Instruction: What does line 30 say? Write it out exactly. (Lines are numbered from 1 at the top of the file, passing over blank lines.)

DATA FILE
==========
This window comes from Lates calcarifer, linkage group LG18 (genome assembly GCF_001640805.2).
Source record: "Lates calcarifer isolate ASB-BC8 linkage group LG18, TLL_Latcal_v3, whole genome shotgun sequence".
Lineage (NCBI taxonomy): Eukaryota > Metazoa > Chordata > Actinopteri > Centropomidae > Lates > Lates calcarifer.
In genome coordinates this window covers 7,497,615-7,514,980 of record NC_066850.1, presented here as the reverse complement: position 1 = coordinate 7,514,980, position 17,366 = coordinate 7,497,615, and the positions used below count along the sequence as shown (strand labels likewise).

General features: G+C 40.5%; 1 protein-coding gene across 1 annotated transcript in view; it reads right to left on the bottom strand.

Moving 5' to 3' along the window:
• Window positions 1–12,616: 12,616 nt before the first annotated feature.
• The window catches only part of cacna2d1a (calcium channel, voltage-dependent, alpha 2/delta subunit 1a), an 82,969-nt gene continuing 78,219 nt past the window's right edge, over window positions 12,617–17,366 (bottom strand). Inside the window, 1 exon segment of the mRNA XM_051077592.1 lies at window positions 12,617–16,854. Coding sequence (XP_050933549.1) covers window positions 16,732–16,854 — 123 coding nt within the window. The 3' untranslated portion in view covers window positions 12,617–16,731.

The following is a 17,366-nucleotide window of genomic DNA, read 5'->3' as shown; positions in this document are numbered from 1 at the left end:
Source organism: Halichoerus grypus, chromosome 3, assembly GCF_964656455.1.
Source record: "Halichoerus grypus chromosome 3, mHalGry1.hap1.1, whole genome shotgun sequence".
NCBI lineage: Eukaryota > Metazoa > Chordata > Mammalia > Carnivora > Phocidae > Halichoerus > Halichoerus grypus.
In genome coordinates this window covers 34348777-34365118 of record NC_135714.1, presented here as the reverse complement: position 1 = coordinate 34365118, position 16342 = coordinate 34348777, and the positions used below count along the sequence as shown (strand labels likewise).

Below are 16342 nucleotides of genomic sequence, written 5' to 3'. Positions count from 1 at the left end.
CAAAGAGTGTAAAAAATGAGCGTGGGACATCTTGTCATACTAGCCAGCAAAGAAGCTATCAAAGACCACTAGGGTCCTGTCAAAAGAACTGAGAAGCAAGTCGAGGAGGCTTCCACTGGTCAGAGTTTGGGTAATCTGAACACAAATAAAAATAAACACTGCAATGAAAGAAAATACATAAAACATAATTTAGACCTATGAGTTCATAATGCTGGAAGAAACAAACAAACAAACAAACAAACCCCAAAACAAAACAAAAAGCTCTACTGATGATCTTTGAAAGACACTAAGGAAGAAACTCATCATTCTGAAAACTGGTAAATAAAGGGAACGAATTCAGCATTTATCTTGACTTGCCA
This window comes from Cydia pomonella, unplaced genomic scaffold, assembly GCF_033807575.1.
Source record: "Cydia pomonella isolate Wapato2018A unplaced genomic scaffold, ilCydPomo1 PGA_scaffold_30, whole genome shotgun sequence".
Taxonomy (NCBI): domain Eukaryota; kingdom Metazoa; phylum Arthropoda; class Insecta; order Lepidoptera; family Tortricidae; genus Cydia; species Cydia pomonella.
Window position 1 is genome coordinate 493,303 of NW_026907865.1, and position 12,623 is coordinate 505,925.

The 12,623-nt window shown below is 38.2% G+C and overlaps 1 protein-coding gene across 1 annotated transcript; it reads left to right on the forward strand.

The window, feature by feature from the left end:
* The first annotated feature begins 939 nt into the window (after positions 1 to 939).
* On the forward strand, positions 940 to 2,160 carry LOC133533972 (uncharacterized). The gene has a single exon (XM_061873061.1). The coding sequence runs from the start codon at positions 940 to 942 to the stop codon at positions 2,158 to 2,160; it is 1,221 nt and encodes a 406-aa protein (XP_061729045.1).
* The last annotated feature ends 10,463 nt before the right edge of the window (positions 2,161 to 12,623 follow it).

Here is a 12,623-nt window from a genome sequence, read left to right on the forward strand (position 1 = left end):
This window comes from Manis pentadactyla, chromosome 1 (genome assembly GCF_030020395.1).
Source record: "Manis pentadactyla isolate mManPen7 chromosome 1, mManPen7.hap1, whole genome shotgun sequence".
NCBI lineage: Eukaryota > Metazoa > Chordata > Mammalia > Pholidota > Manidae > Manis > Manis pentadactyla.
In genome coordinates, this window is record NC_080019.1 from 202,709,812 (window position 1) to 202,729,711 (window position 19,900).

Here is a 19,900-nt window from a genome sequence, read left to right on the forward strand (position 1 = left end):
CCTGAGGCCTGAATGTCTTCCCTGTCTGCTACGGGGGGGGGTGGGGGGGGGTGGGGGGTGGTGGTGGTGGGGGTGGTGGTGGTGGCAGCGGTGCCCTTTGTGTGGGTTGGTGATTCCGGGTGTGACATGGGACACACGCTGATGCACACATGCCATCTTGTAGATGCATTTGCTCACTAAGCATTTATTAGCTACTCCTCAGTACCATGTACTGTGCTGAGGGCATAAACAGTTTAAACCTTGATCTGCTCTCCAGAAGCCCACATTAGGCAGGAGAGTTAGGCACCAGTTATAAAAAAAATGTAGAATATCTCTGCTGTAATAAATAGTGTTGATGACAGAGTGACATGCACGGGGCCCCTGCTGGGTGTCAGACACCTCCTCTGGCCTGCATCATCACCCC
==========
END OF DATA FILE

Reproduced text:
Here is a 19,900-nt window from a genome sequence, read left to right on the forward strand (position 1 = left end):